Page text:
See Doubled Consonants.
Sh – (ship, fish) – With only a few exceptions
at the beginning or end of words:
Chalet, champagne, chandelier, charade,
chef, chivalrous, chute.
Sugar, sure (insure).
Moustache, avalanche, microfiche; liquorice.
In the middle of words the spelling of the
sh-sound is very irregular.
Bishop, cashew, mushroom, usher, marshal.
Ancient, appreciate, efficient, sufficient, associated, species. Assure, pressure, issue, tissue.
Crochet, machine, parachute.
Conscience, fascism. Patient.
(See also –ti- for other endings with sh-sound.)
-si-, -su- - (vision, exposure) - for the relatively uncommon
Asia, conclusion, confusion, decision, diffusion, explosion, division, Indonesia, illusion, invasion, occasion, precision, provision, supervision, vision, (television),
Casual, usual, exposure, leisure, measure, pleasure, treasure.
With very few exceptions:
Azure, bourgeois, fissure.
T – (top, pot) – Regular in the stem of words and
at the end of short words, except:
two, pterodactyl; debt, doubt, subtle.
-tt- / -t- - (latter – lateral) – unpredictable. -
See Doubled Consonants.
-tch – (itch) – for ch-sound after short vowels,
rich, much, such, touch, which.
-te – (private) – for final t-sound after a in longer words,
except: acrobat, combat, democrat.
A few words have -te after i:
Composite, definite, exquisite, favourite, granite, infinite,
Bandit, benefit, credit, culprit, deposit, edit, exhibit, explicit, habit, hermit, limit, merit, orbit, profit, prohibit, rabbit, spirit, summit, transit, visit, vomit.
Biscuit, circuit. Forfeit, surfeit.
th – (this thing) – no other spellings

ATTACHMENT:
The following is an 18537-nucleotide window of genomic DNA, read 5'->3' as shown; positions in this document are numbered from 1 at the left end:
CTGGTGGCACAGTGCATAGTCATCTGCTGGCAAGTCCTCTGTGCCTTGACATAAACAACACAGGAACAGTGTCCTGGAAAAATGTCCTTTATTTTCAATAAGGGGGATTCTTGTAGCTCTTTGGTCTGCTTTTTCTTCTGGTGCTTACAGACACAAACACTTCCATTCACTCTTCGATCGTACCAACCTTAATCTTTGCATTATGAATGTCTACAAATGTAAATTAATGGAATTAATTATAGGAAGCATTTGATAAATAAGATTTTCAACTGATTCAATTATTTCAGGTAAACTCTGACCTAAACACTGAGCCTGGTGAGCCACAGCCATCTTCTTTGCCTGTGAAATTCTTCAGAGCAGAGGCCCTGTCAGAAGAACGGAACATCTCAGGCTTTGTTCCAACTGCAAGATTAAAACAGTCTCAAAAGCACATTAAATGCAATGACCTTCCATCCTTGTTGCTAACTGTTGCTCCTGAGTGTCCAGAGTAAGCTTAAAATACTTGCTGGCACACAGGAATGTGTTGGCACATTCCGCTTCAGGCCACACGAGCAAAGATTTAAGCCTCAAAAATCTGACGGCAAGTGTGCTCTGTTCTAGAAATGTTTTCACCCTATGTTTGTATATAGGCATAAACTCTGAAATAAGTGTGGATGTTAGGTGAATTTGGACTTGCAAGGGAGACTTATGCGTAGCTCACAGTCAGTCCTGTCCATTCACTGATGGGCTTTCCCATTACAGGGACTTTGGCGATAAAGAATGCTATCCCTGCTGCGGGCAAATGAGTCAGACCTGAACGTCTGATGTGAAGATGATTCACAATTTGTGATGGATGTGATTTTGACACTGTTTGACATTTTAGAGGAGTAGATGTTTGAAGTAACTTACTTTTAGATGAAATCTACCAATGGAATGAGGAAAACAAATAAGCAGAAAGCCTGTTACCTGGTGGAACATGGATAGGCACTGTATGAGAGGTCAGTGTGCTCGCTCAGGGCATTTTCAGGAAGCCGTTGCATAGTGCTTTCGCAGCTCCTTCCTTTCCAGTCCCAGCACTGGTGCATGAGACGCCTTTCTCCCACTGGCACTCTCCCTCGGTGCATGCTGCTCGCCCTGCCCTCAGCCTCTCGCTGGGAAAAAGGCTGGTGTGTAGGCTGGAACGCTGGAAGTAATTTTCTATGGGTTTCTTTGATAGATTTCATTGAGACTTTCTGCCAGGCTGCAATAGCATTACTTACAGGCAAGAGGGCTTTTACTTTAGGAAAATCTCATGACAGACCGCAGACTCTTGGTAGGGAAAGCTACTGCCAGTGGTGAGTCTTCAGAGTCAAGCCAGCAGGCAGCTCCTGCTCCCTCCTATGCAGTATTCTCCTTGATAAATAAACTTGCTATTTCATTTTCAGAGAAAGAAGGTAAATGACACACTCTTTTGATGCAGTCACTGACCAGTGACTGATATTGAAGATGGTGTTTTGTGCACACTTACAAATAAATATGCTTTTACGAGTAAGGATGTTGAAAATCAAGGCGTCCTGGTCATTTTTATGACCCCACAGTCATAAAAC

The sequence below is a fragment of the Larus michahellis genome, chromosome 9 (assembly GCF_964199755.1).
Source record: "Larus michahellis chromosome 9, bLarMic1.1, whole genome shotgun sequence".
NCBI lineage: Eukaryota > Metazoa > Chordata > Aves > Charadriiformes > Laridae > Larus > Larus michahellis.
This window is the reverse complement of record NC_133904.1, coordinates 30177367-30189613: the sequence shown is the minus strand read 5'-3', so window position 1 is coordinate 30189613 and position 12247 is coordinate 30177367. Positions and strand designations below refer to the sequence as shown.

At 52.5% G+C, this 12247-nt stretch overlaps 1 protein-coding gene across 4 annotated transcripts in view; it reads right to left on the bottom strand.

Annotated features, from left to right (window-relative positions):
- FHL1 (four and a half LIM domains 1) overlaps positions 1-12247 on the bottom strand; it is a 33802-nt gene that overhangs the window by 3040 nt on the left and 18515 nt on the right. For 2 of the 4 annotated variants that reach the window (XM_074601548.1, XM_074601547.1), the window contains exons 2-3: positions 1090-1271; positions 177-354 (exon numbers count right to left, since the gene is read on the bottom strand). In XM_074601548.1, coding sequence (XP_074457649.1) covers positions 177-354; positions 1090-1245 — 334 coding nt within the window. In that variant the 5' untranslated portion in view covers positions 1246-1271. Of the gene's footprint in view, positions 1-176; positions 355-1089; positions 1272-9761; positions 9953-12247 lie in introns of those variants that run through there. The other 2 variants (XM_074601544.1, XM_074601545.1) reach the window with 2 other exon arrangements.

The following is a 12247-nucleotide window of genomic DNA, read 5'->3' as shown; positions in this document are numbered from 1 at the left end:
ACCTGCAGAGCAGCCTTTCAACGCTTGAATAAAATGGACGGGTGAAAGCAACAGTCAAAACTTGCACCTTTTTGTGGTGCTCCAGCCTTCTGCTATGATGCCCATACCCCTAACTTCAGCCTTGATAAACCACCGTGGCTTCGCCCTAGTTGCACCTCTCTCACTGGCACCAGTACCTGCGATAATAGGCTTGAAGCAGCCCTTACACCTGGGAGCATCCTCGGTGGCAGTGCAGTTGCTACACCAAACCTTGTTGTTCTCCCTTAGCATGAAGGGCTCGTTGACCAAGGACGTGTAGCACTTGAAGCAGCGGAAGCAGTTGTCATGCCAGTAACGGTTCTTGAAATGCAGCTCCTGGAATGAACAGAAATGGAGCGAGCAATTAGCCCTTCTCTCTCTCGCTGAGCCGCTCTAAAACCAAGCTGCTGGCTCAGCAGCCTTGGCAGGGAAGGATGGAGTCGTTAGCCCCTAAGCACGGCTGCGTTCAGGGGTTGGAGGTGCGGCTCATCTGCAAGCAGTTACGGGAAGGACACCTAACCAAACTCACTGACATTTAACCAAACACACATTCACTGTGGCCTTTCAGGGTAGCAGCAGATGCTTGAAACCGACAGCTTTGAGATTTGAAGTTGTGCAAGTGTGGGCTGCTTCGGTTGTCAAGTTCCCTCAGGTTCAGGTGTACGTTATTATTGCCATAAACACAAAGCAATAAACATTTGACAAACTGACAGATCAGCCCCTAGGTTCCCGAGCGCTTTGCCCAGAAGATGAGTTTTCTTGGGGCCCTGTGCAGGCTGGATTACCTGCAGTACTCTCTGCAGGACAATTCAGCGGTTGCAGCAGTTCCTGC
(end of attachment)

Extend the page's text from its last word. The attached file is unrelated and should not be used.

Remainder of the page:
for either of the two sounds.
-ti- - (nation, ambitious, palatial) - main spelling for the
sh-sound within word endings.
After long a, e, o and u (nation, depletion, notion, solution),
there is just one exception: ocean.
There are many exceptions
before –al (palatial/facial) and
after short vowels (ignition/mission) and
after n and r (mention/pension, portion/version).
Circumstantial, confidential, consequential, credential,
differential, essential, existential, influential, potential,
penitential, preferential, presidential, residential,
reverential, sequential, substantial, torrential.
Financial, commercial, controversial.
Facial, glacial, racial, social, crucial.
Artificial, beneficial, judicial, official, sacrificial, superficial.
Ambitious, fictitious, nutritious, propitious, superstitious,
Auspicious, avaricious, delicious, judicious, malicious, officious, pernicious, suspicious, vicious.
Pugnacious, vivacious, audacious, rapacious, spacious, tenacious, voracious.
Atrocious, ferocious, precocious. Precious.
Conscious, luscious. Anxious.
Conscientious, contentious, licentious, pretentious.
Ration. Fashion. Passion.
Ambition, ammunition, competition, composition,
condition, definition, edition, exhibition, expedition,
intuition, opposition, position, proposition, recognition,
repetition, tradition, transition, tuition.
Admission, commission, emission, mission,
permission, transmission, fission.
Discussion, percussion. Cushion.
Attention, convention, detention, intention,